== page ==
Wordwatch Towers

A plain language guide to punctuation, grammar and writing well.

He or she – or they?

with 16 comments

Everyone did their best to write good English.

Some strict grammarians would say the sentence above is wrong and should read:

Everyone did his best to write good English.

But this is old-fashioned tosh. There is no excuse for writing sentences using ‘his’ or ‘he’, when the ‘he’ might be a ‘she’.

Some well-meaning writers who are doing their best to be inclusive use terms such as ‘s/he’, or ‘he/she’, or ‘his or her’ (usually in the traditional male first, female second order). While there is nothing wrong with this, the result isn’t pretty on the page and is distracting to the reader.

Simple solution

The solution is simple and grammatically correct. ‘They’ (and ‘their’) can be used to refer to a single person who might be female or male. Various dictionaries, including the Oxford English Dictionary, say quite clearly that ‘they’ can be used to mean ‘he’ or ‘she’.

Here’s an excellent post about this topic on the brilliant Sentence first blog.

‘Use has become commonplace’

And here’s an extract from an article that appeared in the Guardian newspaper in April 2017:

Perhaps the most success around fixing semantic sexism has been had by the increase of “they” being used as a singular pronoun. People have grappled with English’s lack of a gender-neutral personal pronoun for centuries, often falling back on they. Chaucer and Shakespeare used they as a singular pronoun. Jane Austen uses they in this way 75 times in Pride and Prejudice. However, it is only recently that its use has become commonplace. They was named word of the year in 2015 by the American Dialect Society and, around the same time, the Washington Post style guide ratified the use of “they” as a singular. (scroll down the article for the info on ‘they’.)

Gratuitous modifiers or the lady bus driver

Top scientist or top female scientist? 

Marketing man — or woman?

She’s so intolerant, but he doesn’t suffer fools gladly

She’s such a tomboy

Old wives’ tales — good or bad?

Ladies first?

Jack of all trades

Sorting the women from the girls

When is a man not a man?

Am I allowed to say that?

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16 Responses

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  1. You are right, but the plural pronoun still feels wrong–at least inconsistent. You almost always can write around it. I saw this sentence the other day, on Facebook’s Help section: “When a person is blocked from a group, they cannot see the group or any stories about it.” FB could easily say “that person” instead of “they.”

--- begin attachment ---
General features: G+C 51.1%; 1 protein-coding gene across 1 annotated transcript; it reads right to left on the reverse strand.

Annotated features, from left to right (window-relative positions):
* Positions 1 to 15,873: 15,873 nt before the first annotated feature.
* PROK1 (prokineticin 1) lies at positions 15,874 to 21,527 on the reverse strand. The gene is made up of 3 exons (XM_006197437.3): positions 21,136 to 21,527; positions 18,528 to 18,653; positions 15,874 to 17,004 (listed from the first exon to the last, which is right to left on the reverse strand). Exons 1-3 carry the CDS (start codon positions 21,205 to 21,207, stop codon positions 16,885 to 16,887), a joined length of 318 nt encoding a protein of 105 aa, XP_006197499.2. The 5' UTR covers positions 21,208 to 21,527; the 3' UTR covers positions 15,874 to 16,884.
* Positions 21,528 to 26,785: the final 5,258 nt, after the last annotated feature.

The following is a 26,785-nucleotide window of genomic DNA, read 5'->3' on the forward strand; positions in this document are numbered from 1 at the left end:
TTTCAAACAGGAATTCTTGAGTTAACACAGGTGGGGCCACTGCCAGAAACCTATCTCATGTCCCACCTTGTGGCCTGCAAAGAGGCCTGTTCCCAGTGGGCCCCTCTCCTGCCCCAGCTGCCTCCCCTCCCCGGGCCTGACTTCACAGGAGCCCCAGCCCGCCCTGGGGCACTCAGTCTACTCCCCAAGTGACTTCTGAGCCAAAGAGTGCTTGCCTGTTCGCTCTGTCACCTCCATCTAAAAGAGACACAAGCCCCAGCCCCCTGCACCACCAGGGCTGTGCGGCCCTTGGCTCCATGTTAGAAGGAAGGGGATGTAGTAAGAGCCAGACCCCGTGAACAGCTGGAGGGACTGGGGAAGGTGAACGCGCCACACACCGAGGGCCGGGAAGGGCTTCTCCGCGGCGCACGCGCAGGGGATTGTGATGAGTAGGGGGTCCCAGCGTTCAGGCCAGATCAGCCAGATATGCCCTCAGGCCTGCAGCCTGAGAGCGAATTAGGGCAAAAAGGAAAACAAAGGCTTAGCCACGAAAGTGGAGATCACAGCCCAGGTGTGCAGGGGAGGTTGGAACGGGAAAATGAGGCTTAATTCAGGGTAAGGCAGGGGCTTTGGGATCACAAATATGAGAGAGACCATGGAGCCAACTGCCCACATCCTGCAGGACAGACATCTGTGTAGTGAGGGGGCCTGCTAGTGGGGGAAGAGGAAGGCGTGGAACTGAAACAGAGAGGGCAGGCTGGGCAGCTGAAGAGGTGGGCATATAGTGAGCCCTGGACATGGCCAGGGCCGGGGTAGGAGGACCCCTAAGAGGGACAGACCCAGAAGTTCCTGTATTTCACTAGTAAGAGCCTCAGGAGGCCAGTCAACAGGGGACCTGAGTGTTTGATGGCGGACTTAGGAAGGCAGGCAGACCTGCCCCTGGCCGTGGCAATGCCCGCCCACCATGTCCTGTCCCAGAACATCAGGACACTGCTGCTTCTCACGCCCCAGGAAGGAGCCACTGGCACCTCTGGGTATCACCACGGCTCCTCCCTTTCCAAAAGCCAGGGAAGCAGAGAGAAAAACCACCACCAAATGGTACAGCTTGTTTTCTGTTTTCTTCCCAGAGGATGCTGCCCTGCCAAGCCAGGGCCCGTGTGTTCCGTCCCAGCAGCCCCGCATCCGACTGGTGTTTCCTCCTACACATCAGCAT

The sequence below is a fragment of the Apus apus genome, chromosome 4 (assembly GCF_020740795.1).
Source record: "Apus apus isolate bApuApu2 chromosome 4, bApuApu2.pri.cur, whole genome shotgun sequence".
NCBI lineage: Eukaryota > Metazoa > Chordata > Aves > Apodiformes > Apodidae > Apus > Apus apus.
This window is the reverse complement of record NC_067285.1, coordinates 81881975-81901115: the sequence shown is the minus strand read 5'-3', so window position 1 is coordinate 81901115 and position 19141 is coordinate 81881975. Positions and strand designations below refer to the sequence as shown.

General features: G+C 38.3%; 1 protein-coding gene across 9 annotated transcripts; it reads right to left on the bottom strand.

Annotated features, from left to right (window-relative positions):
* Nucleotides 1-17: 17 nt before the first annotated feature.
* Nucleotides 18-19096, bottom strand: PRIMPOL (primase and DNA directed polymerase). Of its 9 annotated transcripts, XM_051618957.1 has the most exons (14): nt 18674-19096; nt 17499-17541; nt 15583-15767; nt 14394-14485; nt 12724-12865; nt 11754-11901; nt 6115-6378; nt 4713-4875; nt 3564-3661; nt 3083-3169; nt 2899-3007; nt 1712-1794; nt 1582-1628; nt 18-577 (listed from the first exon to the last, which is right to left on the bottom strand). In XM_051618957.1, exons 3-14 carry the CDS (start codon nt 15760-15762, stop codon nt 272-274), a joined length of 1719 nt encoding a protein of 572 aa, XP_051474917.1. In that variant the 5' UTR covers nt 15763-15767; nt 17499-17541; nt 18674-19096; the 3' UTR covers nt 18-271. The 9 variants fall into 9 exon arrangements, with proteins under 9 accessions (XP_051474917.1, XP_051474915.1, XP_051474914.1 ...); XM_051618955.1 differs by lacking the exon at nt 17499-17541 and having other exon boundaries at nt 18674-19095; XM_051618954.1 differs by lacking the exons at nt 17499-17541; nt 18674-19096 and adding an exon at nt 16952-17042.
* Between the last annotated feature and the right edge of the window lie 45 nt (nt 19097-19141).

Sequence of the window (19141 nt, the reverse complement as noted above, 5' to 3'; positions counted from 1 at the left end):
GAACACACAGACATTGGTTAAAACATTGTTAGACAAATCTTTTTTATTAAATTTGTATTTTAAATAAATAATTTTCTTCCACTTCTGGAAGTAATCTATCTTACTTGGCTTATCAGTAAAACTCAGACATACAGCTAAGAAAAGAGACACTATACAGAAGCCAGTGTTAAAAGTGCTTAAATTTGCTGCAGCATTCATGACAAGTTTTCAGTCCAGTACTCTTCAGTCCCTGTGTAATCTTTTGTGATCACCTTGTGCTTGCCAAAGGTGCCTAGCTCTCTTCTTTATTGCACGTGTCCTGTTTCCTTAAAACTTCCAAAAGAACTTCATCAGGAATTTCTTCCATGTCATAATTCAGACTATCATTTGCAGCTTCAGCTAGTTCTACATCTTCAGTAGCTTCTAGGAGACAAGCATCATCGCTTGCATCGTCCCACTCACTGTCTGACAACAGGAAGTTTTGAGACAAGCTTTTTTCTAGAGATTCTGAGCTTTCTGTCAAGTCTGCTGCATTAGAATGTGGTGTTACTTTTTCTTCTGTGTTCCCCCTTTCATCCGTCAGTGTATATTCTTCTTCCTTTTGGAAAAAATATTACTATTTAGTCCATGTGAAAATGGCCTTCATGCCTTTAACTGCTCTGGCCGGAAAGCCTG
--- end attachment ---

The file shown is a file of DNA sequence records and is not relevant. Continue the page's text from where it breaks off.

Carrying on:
Patricia O’Conner cites use of the numberless, genderless “they/them/their” by Chaucer, Shakespeare, Swift, Johnson, etc. Then the 19th C happened. 🙂

    Michael Farrell

    08/01/2010 at 5:22 pm

    • Hi, Michael — you are right — it is often possible to get round this problem by writing the sentence a different way. However, ‘they’ doesn’t sound wrong to me — although I’m sure lots of people would agree with your viewpoint. I prefer ‘they’ to ‘that person’ in the FB sentence you cite, but I much prefer ‘that person’ to ‘he’!

      Many thanks for your interesting comments.

      Deborah

      08/01/2010 at 5:38 pm

  2. A linguist details the arguments in favour of singular ‘they’:

    Extract:

    I’ve wanted for some time to have one place to send everyone who complains about singular they, a single page that can debunk whatever junk they’re peddling against it. There’s been lots of great stuff written about why singular they is acceptable, but every time I want to smash the arguments against it, I have to waste time jumping through old Language Log posts and books and whatnot, so I figured I’d finally go about summarizing it all. Without further ado, here’s the evidence for singular they, and why you ought to stop “correcting” it.

    Deborah

    24/08/2010 at 9:37 am

    • Doyle is guilty of the same emotional, personal attacks that he accuses prescriptivists of.

      It’s hard to justify use of “they” by saying it’s been in common use since Chaucer. No one I know still speaks Chaucerian or Elizabethan English.

      I’d rewrite the CS Lewis bit. Perhaps “She kept her head and kicked her shoes off, as everybody ought to do who falls into deep water wearing clothes.” (Or “clothed,” etc.) Or start the clause “we ought to….” I’ve never seen a they/their construction that I couldn’t readily recast with little effort.

      Michael Farrell

      07/09/2010 at 3:34 pm

      • Hi, Michael — thanks. You’re correct: most sentences can be recast to be gender-neutral without using the controversial ‘they’ or ‘their’. I know this topic provokes strong disagreement, and it’s always interesting to hear both sides of the argument — that’s why I posted the New York Times‘ viewpoint below.